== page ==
1) Tendentious Theatre (gyeonghyang-geuk, 경향극), Proletarian Theatre (peuro-geuk, 프로극), Leftist Theatre (jwaik-geuk, 좌익극), Revolutionary Theatre (hyeokmyeong-geuk, 혁명극)
2) Foundation and Background of Proletarian Theatre
3) The Re-organisation of KAPF and the Proliferation of Proletarian Theatre*
4) Proletarian Theatre by Ethnic Koreans in Japan (재일 조선인)
5) Leftist Theatre after Independence
6) Formation and Unfolding of Leftist Theatre
7) North Korean Theatre
8) The Significance of Proletarian Theatre
* KAPF (카프): Korea Artista Proleta Federatio (조선프롤레타리아예술동맹, 1925–35), a left-wing writers’ society.
1) The Introduction of Expressionism (pyohyeon-juui, 표현주의)*
2) Kim U-jin’s (김우진, 1897–1926) Pioneer Work
3) Kim Gi-rim’s (김기림, 1908–?) Partial Attempts
4) Jeon Chang-geun’s (전창근, 1908–73) Partial Attempts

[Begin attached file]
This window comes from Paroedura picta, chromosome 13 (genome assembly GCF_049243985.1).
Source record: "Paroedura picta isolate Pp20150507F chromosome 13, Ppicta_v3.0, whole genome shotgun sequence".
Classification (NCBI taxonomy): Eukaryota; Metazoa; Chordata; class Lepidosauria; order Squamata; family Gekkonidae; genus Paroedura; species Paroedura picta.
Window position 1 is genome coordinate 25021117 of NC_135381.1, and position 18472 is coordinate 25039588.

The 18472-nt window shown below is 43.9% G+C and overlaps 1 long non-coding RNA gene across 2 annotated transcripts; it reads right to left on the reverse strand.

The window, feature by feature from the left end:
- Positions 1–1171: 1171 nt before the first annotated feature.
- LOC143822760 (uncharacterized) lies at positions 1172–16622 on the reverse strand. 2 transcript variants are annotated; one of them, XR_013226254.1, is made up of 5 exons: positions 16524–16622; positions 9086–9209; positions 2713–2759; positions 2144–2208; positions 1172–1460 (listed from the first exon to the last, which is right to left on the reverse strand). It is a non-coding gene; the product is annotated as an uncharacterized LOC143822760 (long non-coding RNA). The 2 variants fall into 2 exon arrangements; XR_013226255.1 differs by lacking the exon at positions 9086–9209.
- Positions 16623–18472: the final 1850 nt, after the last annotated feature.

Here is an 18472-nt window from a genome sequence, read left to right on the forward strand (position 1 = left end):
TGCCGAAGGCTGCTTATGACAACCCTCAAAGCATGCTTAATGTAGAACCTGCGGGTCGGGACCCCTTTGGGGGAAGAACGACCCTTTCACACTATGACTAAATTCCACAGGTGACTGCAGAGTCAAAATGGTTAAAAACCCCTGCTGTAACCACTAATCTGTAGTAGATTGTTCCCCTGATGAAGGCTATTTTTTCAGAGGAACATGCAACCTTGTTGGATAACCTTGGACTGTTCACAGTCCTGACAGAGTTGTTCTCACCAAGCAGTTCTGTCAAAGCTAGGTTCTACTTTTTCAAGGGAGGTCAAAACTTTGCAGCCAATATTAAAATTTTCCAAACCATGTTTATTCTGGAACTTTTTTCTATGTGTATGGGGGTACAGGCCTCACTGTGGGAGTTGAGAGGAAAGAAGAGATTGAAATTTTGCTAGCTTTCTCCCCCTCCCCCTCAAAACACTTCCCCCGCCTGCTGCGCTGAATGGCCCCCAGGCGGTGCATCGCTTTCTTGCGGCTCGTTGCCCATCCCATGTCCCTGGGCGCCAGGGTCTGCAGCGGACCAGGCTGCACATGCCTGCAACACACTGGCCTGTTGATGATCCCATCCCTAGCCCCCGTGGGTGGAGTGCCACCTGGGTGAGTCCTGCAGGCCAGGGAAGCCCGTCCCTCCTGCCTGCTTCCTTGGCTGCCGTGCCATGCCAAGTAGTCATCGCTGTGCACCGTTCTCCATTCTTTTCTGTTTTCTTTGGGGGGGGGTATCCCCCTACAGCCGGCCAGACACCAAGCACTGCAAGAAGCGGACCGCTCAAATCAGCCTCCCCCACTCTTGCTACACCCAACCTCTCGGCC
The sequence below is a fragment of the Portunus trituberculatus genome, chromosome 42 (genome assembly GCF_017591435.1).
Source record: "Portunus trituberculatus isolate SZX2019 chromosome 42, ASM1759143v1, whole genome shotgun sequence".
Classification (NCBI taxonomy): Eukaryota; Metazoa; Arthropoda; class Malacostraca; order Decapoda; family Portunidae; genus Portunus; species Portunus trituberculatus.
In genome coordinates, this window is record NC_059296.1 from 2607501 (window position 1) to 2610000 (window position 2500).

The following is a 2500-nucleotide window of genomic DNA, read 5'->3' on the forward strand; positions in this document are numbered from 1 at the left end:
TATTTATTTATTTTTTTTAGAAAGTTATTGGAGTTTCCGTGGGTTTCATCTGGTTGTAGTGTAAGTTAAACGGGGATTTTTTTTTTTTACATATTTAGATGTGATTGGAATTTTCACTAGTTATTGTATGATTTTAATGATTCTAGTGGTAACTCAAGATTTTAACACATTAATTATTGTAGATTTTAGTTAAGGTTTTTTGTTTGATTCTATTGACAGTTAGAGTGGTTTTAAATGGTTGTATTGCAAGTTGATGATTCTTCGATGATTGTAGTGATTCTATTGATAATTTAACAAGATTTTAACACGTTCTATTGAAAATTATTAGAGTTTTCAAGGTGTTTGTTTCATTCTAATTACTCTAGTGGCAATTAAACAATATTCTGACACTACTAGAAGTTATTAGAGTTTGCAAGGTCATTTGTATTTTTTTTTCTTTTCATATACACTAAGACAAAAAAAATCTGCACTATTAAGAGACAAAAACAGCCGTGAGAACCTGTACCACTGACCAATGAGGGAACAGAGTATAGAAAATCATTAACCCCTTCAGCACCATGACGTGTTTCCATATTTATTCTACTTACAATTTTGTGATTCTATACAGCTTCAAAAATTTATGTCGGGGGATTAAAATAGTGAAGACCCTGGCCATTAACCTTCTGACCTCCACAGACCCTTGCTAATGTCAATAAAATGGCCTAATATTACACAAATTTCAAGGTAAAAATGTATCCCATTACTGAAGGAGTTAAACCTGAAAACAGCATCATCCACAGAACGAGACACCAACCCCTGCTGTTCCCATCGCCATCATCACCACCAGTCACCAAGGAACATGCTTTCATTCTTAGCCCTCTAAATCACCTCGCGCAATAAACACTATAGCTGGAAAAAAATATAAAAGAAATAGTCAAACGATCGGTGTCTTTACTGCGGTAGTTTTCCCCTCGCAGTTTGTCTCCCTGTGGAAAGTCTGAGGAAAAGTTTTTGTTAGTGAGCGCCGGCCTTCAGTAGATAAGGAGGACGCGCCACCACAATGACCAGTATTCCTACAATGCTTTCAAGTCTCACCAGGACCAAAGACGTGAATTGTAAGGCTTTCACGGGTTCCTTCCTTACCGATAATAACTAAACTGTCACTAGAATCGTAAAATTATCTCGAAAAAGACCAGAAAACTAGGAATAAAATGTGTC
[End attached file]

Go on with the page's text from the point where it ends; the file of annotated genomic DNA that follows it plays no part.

5) The Significance of Expressionism
* Apart from a production of Reinhard Goering’s tragedy »Seeschlacht« (“Sea Battle”, 해전 / 海戰, German original published in 1917, Korean premiere in 1932), Expressionism in colonial Korea remained rather literary.
1) Period Plays (sidae-geuk, 시대극) and Historical Theatre (yeoksa-geuk, 역사극)
2) The Historical Theatre Movement (Yeoksa-geuk Undong, 역사극운동)
3) Historical Theatre by Yu Chi-jin (유치진, 1905–74), Im Seon-gyu (임선규, 1912–70), and Ham Se-deok (함세덕, 1915–50)
4) Historical Theatre after Independence
5) The Significance of Historical Theatre
1) Classics, Parody, Modernization
2) Bak Seung-hui’s (박승희, 1901–64) »Baebijang-jeon« (<배비장전>, 1928)*
3) Yu Chi-jin’s (유치진, 1905–74) »Chunhyang-jeon« (<춘향전>, 1936) *
4) Chae Man-sik’s (채만식, 1902–50) »Simbeongsa« (<심봉사>, 1936) *
5) The Significance of the Modernization of Classics
* These plays are based on traditional stories that belong to the repertoire of pansori.